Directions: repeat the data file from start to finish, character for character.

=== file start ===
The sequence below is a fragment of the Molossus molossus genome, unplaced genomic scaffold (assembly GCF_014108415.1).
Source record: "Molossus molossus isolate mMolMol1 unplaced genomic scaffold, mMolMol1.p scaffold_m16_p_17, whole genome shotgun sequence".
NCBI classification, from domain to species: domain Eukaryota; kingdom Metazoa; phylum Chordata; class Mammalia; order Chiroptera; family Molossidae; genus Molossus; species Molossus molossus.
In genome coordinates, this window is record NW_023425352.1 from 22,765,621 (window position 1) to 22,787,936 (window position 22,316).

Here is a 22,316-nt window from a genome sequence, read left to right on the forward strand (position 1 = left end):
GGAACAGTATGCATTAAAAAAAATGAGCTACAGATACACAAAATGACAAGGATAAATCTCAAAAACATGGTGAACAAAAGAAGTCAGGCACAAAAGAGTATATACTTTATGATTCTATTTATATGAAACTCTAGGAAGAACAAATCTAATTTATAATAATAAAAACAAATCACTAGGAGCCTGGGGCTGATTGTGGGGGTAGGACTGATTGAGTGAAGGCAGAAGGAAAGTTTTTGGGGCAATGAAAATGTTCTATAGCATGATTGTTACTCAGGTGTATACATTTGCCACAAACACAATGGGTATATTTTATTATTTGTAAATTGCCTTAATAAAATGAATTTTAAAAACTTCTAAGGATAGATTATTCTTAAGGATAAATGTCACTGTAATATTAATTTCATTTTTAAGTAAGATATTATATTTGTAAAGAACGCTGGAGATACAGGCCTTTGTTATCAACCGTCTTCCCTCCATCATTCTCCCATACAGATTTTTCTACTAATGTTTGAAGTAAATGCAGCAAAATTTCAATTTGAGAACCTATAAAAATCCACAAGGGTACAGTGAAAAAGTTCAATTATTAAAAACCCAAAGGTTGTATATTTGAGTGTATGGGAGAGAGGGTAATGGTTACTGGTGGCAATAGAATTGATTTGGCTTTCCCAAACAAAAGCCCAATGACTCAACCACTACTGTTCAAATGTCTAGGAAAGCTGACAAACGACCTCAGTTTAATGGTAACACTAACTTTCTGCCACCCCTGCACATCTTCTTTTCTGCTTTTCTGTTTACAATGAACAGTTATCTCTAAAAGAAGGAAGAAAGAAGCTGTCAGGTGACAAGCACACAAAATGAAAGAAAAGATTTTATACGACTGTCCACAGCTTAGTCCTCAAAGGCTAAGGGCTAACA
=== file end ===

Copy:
The sequence below is a fragment of the Molossus molossus genome, unplaced genomic scaffold (assembly GCF_014108415.1).
Source record: "Molossus molossus isolate mMolMol1 unplaced genomic scaffold, mMolMol1.p scaffold_m16_p_17, whole genome shotgun sequence".
NCBI classification, from domain to species: domain Eukaryota; kingdom Metazoa; phylum Chordata; class Mammalia; order Chiroptera; family Molossidae; genus Molossus; species Molossus molossus.
In genome coordinates, this window is record NW_023425352.1 from 22,765,621 (window position 1) to 22,787,936 (window position 22,316).

Here is a 22,316-nt window from a genome sequence, read left to right on the forward strand (position 1 = left end):
GGAACAGTATGCATTAAAAAAAATGAGCTACAGATACACAAAATGACAAGGATAAATCTCAAAAACATGGTGAACAAAAGAAGTCAGGCACAAAAGAGTATATACTTTATGATTCTATTTATATGAAACTCTAGGAAGAACAAATCTAATTTATAATAATAAAAACAAATCACTAGGAGCCTGGGGCTGATTGTGGGGGTAGGACTGATTGAGTGAAGGCAGAAGGAAAGTTTTTGGGGCAATGAAAATGTTCTATAGCATGATTGTTACTCAGGTGTATACATTTGCCACAAACACAATGGGTATATTTTATTATTTGTAAATTGCCTTAATAAAATGAATTTTAAAAACTTCTAAGGATAGATTATTCTTAAGGATAAATGTCACTGTAATATTAATTTCATTTTTAAGTAAGATATTATATTTGTAAAGAACGCTGGAGATACAGGCCTTTGTTATCAACCGTCTTCCCTCCATCATTCTCCCATACAGATTTTTCTACTAATGTTTGAAGTAAATGCAGCAAAATTTCAATTTGAGAACCTATAAAAATCCACAAGGGTACAGTGAAAAAGTTCAATTATTAAAAACCCAAAGGTTGTATATTTGAGTGTATGGGAGAGAGGGTAATGGTTACTGGTGGCAATAGAATTGATTTGGCTTTCCCAAACAAAAGCCCAATGACTCAACCACTACTGTTCAAATGTCTAGGAAAGCTGACAAACGACCTCAGTTTAATGGTAACACTAACTTTCTGCCACCCCTGCACATCTTCTTTTCTGCTTTTCTGTTTACAATGAACAGTTATCTCTAAAAGAAGGAAGAAAGAAGCTGTCAGGTGACAAGCACACAAAATGAAAGAAAAGATTTTATACGACTGTCCACAGCTTAGTCCTCAAAGGCTAAGGGCTAACA